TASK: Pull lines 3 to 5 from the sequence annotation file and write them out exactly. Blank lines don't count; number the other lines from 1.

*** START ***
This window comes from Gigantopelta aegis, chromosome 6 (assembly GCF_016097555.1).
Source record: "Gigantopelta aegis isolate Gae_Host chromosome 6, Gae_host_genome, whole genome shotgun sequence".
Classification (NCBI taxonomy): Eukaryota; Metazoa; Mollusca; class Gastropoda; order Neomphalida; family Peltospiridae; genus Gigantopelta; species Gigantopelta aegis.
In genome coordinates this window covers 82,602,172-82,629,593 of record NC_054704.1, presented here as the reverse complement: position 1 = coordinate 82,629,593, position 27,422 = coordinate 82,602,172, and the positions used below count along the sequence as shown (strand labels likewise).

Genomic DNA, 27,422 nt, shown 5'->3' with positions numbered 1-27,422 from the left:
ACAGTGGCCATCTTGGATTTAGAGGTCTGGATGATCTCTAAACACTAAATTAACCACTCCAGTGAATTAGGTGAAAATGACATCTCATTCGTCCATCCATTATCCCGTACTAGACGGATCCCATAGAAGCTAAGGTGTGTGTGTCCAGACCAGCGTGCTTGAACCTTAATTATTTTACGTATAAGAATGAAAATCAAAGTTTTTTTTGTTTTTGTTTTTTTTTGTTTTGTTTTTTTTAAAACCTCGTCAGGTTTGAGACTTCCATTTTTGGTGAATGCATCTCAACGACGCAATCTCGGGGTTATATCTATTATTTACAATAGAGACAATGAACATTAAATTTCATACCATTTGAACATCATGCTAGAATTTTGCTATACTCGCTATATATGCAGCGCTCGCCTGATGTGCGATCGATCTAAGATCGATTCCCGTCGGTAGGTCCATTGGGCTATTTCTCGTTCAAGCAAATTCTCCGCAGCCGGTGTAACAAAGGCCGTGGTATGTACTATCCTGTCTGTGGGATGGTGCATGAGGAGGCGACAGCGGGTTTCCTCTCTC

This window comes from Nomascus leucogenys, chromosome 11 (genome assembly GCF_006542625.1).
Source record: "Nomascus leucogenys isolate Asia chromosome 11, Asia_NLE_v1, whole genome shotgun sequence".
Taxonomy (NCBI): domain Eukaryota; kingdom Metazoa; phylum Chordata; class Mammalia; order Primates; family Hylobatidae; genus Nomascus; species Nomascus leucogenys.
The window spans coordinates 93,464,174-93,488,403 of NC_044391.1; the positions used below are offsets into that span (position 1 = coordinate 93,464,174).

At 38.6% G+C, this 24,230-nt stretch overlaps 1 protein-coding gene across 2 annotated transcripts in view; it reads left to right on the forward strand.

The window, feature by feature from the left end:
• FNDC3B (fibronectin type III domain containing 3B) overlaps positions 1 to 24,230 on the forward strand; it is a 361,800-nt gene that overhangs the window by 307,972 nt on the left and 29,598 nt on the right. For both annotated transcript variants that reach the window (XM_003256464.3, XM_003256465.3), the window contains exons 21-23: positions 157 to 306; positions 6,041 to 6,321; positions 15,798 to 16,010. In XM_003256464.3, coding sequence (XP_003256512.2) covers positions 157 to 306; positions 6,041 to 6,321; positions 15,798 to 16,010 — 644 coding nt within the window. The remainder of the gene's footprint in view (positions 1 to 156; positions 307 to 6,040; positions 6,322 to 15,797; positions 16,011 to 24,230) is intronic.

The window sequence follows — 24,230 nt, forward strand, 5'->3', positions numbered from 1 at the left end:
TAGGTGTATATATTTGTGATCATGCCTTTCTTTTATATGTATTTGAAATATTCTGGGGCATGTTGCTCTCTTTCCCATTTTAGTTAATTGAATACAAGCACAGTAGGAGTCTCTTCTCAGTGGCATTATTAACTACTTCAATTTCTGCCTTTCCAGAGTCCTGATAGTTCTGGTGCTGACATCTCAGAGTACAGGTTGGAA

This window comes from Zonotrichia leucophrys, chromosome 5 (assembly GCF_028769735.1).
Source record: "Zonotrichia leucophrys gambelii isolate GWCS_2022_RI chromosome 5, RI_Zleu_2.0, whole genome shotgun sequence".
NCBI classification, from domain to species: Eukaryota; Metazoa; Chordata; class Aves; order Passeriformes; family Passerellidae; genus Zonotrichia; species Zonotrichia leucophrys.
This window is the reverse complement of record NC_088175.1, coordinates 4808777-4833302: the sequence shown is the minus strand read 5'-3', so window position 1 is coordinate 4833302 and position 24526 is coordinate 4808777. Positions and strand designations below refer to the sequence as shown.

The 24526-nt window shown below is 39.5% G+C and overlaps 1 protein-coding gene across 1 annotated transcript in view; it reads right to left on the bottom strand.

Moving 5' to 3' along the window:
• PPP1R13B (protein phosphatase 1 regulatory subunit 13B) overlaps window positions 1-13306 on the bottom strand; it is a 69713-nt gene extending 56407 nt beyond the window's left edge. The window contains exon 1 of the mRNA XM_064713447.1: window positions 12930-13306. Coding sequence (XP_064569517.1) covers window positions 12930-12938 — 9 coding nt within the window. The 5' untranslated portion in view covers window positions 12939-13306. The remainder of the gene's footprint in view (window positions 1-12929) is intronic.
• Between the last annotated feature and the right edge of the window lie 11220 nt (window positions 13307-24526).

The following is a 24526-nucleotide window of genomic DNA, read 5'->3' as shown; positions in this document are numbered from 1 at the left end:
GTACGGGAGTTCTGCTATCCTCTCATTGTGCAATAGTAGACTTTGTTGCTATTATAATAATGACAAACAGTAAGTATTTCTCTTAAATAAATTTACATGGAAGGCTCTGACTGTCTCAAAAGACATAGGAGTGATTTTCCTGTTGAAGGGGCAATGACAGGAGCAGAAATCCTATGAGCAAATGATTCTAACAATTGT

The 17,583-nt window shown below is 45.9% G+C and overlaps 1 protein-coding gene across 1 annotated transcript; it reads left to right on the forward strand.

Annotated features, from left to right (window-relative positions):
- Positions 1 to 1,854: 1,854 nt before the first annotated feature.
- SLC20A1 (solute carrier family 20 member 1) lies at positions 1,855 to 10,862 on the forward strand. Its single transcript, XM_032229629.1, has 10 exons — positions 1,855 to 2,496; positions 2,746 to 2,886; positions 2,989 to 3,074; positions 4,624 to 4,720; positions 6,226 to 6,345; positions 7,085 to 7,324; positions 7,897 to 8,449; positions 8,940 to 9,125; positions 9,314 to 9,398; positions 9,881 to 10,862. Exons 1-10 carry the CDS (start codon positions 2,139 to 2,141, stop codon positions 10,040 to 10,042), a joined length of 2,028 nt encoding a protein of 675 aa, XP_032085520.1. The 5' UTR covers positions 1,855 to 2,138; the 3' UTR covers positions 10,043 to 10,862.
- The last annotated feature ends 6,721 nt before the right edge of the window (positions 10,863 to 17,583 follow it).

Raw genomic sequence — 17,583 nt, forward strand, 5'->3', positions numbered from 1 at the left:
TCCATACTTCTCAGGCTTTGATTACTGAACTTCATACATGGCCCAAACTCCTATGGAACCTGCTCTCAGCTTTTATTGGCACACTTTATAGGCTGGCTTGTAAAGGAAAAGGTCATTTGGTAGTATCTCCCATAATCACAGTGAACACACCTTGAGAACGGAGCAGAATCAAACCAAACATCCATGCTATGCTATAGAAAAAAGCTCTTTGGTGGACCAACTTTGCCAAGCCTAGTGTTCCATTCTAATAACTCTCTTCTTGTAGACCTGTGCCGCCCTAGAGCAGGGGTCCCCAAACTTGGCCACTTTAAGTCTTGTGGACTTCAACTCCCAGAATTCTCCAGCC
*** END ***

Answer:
Classification (NCBI taxonomy): Eukaryota; Metazoa; Mollusca; class Gastropoda; order Neomphalida; family Peltospiridae; genus Gigantopelta; species Gigantopelta aegis.
In genome coordinates this window covers 82,602,172-82,629,593 of record NC_054704.1, presented here as the reverse complement: position 1 = coordinate 82,629,593, position 27,422 = coordinate 82,602,172, and the positions used below count along the sequence as shown (strand labels likewise).

Genomic DNA, 27,422 nt, shown 5'->3' with positions numbered 1-27,422 from the left: